For San Diego State center Nathan Mensah, coronavirus social-distancing mandates have meant for everyone else what it did for him over the past three months.
Work out all you want, just don’t play basketball against anyone else.
Mensah has remained in that sort of medical purgatory since late December, when he suffered what the Union-Tribune reported was a pulmonary embolism — a blood clot in his lungs treated with anticoagulant (or blood thinning) drugs that preclude contact sports for fear of internal bleeding. With the college season’s abrupt end before the NCAA Tournament, and with weeks or possibly months more of social isolation measures, there has been no urgency to clear him for contact.
According to Kwaku Amoaku, Mensah’s guardian and the founder of the African Youth Basketball Organization that facilitated his move from Ghana, the 6-foot-10 sophomore is awaiting his latest blood tests and should know more in the coming weeks about “the next steps in the process” to begin playing against others again.
The target now is mid-June. Most Aztecs basketball players don’t return to campus for group workouts until the second session of summer school, which is scheduled to begin July 7 — although, with SDSU announcing Wednesday that summer classes will be online, it remains uncertain whether athletes will be invited back on campus.
“Any time before that would be amazing and awesome,” Amoaku said, “but I also don’t think they’re going to be allowed to do anything for at least another month. June is about the time they might be opening things up and letting kids go back in the gym.”
That doesn’t mean, however, Mensah wouldn’t have played in the NCAA Tournament last month.
Mensah and SDSU officials have declined comment on the specifics of his medical condition since he last played Dec. 28 against Cal Poly, but Amoaku said “we were pretty confident” he would have been cleared for the NCAA Tournament, which for SDSU, a projected 2 seed, would have started March 20 in Sacramento.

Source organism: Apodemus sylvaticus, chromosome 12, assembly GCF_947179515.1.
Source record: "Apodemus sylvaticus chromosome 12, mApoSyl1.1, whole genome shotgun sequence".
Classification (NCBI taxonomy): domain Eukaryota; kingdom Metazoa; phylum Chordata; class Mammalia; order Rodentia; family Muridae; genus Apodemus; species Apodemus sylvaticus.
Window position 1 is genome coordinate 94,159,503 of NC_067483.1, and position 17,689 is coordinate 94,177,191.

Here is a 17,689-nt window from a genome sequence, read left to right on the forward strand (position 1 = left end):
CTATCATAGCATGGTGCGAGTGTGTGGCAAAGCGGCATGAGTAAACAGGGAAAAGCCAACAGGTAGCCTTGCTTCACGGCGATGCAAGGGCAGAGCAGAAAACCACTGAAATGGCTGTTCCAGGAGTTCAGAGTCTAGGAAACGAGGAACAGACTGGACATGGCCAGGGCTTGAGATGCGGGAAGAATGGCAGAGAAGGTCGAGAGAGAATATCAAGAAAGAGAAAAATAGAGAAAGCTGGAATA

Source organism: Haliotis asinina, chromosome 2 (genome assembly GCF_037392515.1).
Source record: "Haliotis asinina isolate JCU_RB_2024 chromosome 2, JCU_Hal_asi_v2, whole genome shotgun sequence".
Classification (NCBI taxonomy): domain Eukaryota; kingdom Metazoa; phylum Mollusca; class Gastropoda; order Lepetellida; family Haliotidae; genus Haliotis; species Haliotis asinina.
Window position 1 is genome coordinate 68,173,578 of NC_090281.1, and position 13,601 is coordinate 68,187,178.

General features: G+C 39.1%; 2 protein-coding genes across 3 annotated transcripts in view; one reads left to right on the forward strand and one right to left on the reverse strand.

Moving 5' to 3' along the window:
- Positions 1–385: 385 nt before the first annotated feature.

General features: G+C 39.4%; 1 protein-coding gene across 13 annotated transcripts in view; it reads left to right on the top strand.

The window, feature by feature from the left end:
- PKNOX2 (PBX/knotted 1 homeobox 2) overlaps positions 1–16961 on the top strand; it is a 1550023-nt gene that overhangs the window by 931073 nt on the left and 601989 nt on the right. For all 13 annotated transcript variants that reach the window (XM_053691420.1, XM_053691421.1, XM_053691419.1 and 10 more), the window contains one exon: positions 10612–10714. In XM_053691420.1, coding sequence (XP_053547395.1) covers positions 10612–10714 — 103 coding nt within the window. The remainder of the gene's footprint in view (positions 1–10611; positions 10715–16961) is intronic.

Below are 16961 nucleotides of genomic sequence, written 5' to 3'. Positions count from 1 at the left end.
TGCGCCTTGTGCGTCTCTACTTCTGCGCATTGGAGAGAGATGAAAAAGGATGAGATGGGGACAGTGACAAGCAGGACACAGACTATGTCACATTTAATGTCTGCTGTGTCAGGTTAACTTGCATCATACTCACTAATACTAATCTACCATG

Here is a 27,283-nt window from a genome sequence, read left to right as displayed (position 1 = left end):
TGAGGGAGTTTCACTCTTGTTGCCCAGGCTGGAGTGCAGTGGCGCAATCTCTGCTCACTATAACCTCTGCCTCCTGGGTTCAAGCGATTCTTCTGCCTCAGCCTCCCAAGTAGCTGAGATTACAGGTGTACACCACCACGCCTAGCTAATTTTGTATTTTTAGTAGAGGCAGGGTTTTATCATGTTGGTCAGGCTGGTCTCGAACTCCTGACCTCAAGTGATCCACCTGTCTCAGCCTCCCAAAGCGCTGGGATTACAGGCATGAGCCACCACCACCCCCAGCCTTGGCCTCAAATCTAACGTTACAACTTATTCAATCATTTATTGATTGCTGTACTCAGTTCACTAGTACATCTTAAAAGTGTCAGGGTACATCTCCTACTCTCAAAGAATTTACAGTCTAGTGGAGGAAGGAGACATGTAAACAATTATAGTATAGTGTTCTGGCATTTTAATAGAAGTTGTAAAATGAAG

The plan was for Mensah to have practice restraints lifted a day or two earlier instead of working out on his own on the side, his routine since mid-January.
“We were gearing up, absolutely, for him to play in the first weekend,” Amoaku said. “That was what I felt in my heart, that he would play. … He wouldn’t have started. But they were pretty confident that as good as Nathan is, it wouldn’t have taken him very long because of what he does and what he brings to the table. He’s not a jump shooter or anything like that. It would have been easier for him to step in and play (with short prep).
“Once the season got canceled, that took the stress off a little bit. It went back to where we had more time to figure out what’s going on and causing things, and what it’s going to take to get back 100% instead of trying to rush through it. With the crazy way the season ended, it probably ended up being a blessing in disguise for him — not for the rest of the squad, of course.
“But if we were (playing the tournament), I think he would have been ready to go.”
A pulmonary embolism is a blockage in one of the arteries transporting blood from the heart to the lungs, often the remnants of a blood clot that formed in the body’s lower extremities. The American College of Chest Physicians recommends, for standard cases, a minimum 90 days on anticoagulants.
That would have been the week of the Final Four.
“Because he was doing so well in his recovery, it was going to be cut a little short,” Amoaku said. “It still was going to be pretty close to 90 days.”
The anticoagulants lower the chance of a recurrence while the body, in most cases, breaks apart the blockage on its own. But that’s only half the battle. Doctors must also determine the cause of the pulmonary embolism, as best they can, to understand how to prevent future ones.
The largest study involving professional athletes, published in the Orthopaedic Journal of Sports Medicine, examined 55 cases in the NBA, NFL, NHL and Major League Baseball between 1999 and 2016. Eighty-five% returned to play, but it took an average of 6.7 months.
Most players did not immediately have another pulmonary embolism. Those who did often were forced to retire.
“There’s always a chance of something that could happen when you have a serious medical issue, something that shows up on a test one day,” Amoaku said. “But as of now, I have a strong feeling he’ll be able to resume his career just fine.
“For a college sophomore, as young as he is, he’s handled it like a champ. He’s of strong Christian faith. He knows he’s going to play again.”
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